Human nature gives us a kaleidoscope of co-evolving circumstances.They involve cultural and politics aspects, environmental issues, power and economical distribution; water is interconnected to all of these circumstances in the so-called community or social space.

As has been established, water infrastructures have changed over time, and under current conditions, an imminent modernization change on urban water systems is not only visible in the near future but mandatory. Nowadays it is almost impossible to talk about sustainability without mentioning climate change, water is an integral component of these two concepts and the primary medium through which it exhibits its impacts.

On the global scale, 95% of urban development seems to occur without proper planning, plus, the world’s urban population is projected to grow by more than two billion by 2030, (UN-HABITAT 2003). With this in mind, is necessary to say that 94% of this urban population growth will be in less developed regions, and by 2030 the urban population will have, by far, surpassed the rural population. This means that virtually all the additional needs of the world’s future population will have to be addressed in the urban areas of low- and middle-income countries (Sanchez 2013). There will be an unprecedented demand for water in urban areas.

Access to water is a cornerstone of development and a strong driver for reducing inequalities. It is a determining factor for economic growth, environmental health, and social welfare. The water crisis the world is going through is now largely due to a crisis of governance. Securing water for all, especially vulnerable populations, is often not just a water resources issue, but also a matter of good governance. The survival of our specie’s civilization depends on how we make our cities work and how sustainable we are with laws and policies that establish water management.

Cities can adapt existing solutions to their local contexts of social spaces and territorial configurations, ensuring the participation of all stakeholders (final users, companies, governments, entities, community associations, regulators…) and accountability mechanisms in order to join forces, share risks and responsibilities to achieve equitable and sustainable results in water governance. There is not a universal response for all situations, but rather the need to design local and contextualized policies that integrate territorial and cultural specificities.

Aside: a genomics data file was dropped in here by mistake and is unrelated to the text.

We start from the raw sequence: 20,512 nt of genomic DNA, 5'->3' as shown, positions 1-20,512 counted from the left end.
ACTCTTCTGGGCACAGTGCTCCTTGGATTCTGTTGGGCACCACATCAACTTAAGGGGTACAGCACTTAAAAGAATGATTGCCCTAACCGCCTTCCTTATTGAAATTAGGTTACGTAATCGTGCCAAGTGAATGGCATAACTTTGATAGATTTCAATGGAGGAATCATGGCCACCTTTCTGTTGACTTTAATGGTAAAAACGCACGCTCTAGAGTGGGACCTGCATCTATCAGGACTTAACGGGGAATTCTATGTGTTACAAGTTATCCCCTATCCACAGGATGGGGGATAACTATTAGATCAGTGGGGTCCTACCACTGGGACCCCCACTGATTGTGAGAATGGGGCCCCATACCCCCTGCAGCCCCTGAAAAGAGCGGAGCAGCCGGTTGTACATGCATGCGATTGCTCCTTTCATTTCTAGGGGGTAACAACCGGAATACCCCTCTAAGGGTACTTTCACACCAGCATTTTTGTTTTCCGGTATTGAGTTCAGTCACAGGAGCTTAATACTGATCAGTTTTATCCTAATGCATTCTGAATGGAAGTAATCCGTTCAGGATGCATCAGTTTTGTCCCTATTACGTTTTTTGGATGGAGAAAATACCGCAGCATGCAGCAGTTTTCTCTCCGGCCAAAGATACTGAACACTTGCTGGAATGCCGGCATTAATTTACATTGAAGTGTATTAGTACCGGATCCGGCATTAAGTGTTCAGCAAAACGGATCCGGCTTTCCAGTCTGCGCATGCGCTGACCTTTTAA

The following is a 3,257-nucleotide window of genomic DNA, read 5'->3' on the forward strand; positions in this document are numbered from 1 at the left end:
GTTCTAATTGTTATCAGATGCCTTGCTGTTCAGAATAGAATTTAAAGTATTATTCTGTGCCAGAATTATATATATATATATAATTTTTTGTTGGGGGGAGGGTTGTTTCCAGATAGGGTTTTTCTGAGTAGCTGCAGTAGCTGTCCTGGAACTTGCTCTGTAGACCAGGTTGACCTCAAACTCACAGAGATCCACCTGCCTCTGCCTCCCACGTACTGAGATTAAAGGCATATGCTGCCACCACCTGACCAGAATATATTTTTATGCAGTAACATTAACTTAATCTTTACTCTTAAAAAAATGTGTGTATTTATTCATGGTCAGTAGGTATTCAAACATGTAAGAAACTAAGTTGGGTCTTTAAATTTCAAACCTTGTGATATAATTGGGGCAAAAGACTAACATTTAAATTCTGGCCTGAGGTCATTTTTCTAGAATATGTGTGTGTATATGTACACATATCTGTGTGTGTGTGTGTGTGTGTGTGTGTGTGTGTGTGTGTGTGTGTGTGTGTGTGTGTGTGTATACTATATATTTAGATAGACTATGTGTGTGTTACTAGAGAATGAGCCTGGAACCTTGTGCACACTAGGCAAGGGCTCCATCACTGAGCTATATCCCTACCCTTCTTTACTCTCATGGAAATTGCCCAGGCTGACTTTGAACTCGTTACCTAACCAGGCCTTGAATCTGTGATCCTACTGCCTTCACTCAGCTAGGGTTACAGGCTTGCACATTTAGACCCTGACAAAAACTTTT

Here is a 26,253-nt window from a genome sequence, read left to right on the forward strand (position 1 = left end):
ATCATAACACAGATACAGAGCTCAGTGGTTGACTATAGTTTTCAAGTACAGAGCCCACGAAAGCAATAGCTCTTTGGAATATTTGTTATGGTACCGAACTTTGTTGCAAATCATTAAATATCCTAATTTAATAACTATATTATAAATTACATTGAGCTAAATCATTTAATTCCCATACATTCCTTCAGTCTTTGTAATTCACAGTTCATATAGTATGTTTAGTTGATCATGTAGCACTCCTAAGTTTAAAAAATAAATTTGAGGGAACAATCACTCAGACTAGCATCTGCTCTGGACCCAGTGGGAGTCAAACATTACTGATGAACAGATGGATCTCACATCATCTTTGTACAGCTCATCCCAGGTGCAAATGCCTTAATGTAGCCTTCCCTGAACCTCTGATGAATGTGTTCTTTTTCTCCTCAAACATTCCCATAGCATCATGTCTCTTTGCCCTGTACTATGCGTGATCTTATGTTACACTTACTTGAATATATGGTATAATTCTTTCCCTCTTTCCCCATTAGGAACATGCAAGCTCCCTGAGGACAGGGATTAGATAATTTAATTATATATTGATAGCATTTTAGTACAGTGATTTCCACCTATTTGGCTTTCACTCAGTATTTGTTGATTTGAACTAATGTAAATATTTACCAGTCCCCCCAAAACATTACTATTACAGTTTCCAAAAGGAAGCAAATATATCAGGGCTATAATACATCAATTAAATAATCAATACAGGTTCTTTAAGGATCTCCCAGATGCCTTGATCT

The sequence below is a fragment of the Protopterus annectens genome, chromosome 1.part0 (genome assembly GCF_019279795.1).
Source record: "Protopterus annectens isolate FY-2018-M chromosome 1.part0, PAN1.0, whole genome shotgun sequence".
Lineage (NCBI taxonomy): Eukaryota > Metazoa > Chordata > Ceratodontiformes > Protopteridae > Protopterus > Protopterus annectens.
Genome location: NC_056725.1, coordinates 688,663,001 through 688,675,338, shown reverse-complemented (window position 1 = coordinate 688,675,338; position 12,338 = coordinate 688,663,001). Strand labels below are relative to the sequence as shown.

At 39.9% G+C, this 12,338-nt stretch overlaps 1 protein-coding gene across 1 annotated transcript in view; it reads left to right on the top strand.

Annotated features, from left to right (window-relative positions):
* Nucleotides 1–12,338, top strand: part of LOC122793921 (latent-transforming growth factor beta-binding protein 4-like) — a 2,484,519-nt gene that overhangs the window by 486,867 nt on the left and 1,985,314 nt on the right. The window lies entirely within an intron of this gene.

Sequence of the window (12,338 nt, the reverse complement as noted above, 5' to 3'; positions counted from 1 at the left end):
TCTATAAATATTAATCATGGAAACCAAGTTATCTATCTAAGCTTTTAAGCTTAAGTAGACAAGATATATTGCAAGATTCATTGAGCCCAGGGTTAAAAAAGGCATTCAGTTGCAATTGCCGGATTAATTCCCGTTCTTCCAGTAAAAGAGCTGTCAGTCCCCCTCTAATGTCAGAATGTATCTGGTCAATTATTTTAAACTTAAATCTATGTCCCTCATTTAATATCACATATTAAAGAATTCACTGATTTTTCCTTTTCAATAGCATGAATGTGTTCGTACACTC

Normally, the key challenges of implementing water governance include a high degree of territorial and institutional fragmentation; lack of capacity of local actors; weak legislation, bad regulations and transparency; questionable resource allocation; irregular financial management; weak policy objectives, and lack of knowledge of new technologies and tools to achieve a more efficient and sustainable water management. Such challenges become particularly serious due to the intrinsic characteristics of the water sector, which often combines several governance gaps compared to other areas of natural resources or infrastructure sectors.

The complexity of urban areas results from their heterogeneity and is within this context that water governance in cities remains unclear, but now, it is time that different visions emerge with a  more holistic approach, starting from sustainability and integrating new technologies, current practices, and focused studies to ensure water access and thus protect the citizen rights in modern cities.


Mots clés : Water, Governance, Cities, Sustainability

L’auteur a consulté les références bibliographiques suivantes :